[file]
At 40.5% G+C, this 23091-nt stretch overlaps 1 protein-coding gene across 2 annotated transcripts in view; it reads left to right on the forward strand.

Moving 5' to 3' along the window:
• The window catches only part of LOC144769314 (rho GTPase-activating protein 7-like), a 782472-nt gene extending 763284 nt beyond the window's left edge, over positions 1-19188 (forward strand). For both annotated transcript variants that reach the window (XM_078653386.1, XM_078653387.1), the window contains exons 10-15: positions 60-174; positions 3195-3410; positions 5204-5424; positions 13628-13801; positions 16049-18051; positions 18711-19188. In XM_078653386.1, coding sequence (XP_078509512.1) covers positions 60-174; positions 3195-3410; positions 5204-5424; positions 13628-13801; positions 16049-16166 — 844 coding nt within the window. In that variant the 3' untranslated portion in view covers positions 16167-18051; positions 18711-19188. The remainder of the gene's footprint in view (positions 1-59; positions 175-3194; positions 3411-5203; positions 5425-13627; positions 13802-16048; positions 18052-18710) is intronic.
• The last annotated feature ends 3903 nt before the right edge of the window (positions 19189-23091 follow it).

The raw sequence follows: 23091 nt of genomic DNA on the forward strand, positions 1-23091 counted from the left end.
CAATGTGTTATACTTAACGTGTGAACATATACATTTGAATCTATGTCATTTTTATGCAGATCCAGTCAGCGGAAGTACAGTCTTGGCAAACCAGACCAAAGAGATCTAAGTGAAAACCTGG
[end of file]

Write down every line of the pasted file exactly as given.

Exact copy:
At 40.5% G+C, this 23091-nt stretch overlaps 1 protein-coding gene across 2 annotated transcripts in view; it reads left to right on the forward strand.

Moving 5' to 3' along the window:
• The window catches only part of LOC144769314 (rho GTPase-activating protein 7-like), a 782472-nt gene extending 763284 nt beyond the window's left edge, over positions 1-19188 (forward strand). For both annotated transcript variants that reach the window (XM_078653386.1, XM_078653387.1), the window contains exons 10-15: positions 60-174; positions 3195-3410; positions 5204-5424; positions 13628-13801; positions 16049-18051; positions 18711-19188. In XM_078653386.1, coding sequence (XP_078509512.1) covers positions 60-174; positions 3195-3410; positions 5204-5424; positions 13628-13801; positions 16049-16166 — 844 coding nt within the window. In that variant the 3' untranslated portion in view covers positions 16167-18051; positions 18711-19188. The remainder of the gene's footprint in view (positions 1-59; positions 175-3194; positions 3411-5203; positions 5425-13627; positions 13802-16048; positions 18052-18710) is intronic.
• The last annotated feature ends 3903 nt before the right edge of the window (positions 19189-23091 follow it).

The raw sequence follows: 23091 nt of genomic DNA on the forward strand, positions 1-23091 counted from the left end.
CAATGTGTTATACTTAACGTGTGAACATATACATTTGAATCTATGTCATTTTTATGCAGATCCAGTCAGCGGAAGTACAGTCTTGGCAAACCAGACCAAAGAGATCTAAGTGAAAACCTGG